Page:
Over the past 15 yr, biologic agent therapy has become an important modality in a few childhood cancers (see Fig. 488-3). This type of treatment generally refers to immunotherapy, biologic response modifiers, or endogenously occurring molecules that have therapeutic effects in supraphysiologic doses. Examples are retinoic acid therapy in acute promyelocytic leukemia, monoclonal antibody therapy for neuroblastoma and certain non-Hodgkin lymphomas, imatinib mesylate for chronic myelogenous and Philadelphia chromosome–positive leukemias, and radioactive metaiodobenzylguanidine therapy for neuroblastoma.

Chemotherapy is used more widely in children than in adults because children better tolerate the acute adverse effects and the malignant diseases that occur in childhood are more responsive to chemotherapy than are malignant diseases of adults. Radiation therapy is used sparingly in children because they are more vulnerable than adults to its late adverse effects.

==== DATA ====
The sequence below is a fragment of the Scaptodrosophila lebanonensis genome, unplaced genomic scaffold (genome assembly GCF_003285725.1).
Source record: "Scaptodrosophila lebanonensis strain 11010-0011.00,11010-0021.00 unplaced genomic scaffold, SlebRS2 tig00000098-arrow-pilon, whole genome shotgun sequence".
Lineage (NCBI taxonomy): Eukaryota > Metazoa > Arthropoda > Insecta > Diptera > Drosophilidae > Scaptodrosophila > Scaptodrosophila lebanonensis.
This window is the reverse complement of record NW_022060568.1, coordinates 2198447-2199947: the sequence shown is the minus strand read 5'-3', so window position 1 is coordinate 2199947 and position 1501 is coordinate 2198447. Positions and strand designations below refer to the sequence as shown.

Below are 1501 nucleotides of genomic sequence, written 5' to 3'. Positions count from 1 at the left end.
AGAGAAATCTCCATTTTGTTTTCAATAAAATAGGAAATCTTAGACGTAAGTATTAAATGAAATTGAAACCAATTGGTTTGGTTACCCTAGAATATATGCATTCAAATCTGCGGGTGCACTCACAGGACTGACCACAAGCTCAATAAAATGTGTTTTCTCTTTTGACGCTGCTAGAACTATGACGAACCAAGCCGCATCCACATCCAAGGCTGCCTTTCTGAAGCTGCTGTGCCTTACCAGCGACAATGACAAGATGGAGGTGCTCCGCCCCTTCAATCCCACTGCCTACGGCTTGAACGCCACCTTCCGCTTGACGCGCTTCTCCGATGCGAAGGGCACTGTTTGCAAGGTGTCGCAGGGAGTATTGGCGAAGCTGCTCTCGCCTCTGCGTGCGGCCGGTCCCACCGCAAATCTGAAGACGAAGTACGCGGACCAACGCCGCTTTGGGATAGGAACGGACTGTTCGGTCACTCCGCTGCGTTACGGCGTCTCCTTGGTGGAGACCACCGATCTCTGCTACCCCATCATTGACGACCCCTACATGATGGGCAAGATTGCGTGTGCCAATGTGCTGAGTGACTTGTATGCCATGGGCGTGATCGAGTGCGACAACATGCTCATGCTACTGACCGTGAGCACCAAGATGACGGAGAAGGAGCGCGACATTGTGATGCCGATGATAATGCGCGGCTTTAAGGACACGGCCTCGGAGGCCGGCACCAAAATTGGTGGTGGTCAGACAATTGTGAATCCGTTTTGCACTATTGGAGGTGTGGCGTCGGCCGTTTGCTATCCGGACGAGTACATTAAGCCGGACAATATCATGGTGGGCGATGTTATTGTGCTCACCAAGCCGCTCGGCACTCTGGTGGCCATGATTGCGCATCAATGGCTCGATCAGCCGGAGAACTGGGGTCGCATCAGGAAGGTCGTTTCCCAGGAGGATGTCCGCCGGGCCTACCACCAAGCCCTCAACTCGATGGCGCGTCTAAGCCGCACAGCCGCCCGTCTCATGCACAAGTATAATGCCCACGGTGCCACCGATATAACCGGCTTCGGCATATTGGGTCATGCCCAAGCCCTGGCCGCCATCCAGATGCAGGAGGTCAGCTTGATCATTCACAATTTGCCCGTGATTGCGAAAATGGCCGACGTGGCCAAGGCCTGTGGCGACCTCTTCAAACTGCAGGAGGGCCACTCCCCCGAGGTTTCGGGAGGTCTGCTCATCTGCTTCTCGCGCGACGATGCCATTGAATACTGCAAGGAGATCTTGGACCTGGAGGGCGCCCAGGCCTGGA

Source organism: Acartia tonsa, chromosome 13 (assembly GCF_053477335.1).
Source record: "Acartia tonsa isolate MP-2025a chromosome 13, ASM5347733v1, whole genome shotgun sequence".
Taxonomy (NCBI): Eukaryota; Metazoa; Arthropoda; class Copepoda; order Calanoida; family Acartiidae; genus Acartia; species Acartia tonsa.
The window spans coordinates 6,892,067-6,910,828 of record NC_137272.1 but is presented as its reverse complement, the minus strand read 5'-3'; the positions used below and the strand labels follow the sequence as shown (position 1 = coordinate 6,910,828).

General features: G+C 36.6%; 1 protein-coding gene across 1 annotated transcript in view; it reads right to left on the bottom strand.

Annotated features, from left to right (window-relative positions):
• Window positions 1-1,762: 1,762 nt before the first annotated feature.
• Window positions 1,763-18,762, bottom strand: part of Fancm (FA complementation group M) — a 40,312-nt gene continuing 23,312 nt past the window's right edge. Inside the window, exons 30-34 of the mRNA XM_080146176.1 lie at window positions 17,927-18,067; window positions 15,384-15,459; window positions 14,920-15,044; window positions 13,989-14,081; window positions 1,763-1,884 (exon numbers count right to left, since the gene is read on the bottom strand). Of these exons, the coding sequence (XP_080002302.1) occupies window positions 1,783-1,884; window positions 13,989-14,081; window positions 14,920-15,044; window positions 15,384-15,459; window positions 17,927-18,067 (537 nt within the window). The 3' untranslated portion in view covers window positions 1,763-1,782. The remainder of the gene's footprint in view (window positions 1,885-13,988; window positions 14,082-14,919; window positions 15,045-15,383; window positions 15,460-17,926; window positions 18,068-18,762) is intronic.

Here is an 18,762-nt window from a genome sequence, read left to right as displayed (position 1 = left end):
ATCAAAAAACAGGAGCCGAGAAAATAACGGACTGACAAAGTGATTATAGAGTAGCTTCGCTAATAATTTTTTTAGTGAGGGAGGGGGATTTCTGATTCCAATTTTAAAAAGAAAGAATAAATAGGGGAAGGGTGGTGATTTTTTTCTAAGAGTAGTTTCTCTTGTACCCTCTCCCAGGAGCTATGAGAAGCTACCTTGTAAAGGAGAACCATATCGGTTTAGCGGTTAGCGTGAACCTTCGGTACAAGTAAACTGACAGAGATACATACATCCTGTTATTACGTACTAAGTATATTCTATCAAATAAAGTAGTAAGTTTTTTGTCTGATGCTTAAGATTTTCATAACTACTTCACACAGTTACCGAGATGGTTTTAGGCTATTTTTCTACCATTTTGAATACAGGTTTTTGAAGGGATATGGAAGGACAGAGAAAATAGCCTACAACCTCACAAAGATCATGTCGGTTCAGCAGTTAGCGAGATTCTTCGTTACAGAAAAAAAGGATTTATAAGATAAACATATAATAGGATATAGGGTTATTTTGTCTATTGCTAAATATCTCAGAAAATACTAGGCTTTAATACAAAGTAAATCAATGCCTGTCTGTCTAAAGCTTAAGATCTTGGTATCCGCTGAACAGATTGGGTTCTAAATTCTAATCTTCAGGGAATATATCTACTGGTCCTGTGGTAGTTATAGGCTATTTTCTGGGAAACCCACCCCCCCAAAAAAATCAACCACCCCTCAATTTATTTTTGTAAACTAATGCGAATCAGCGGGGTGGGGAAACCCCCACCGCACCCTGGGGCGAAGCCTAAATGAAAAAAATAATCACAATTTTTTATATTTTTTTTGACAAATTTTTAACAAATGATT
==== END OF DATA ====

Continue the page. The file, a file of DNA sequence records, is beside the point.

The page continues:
Whenever possible, treatment is given on an outpatient basis. Children should remain living at home and in school as much as possible throughout treatment. Increasingly, pediatric cancer therapies are being administered to ambulatory patients, with the advent of such innovations as programmable infusion pumps, oral chemotherapeutic regimens, early discharge from hospital with intensive outpatient supportive care, and home health care services. Some patients miss a considerable amount of school in the 1st yr after diagnosis due to the intensity of therapy or its adverse effects and to the ensuing complications of the disease or therapy. Tutoring should be encouraged so that children do not fall behind in their schooling; counseling should be provided as appropriate. In-hospital school services should be provided for patients who must spend much of their time as inpatients receiving therapy for disease or for managing adverse effects.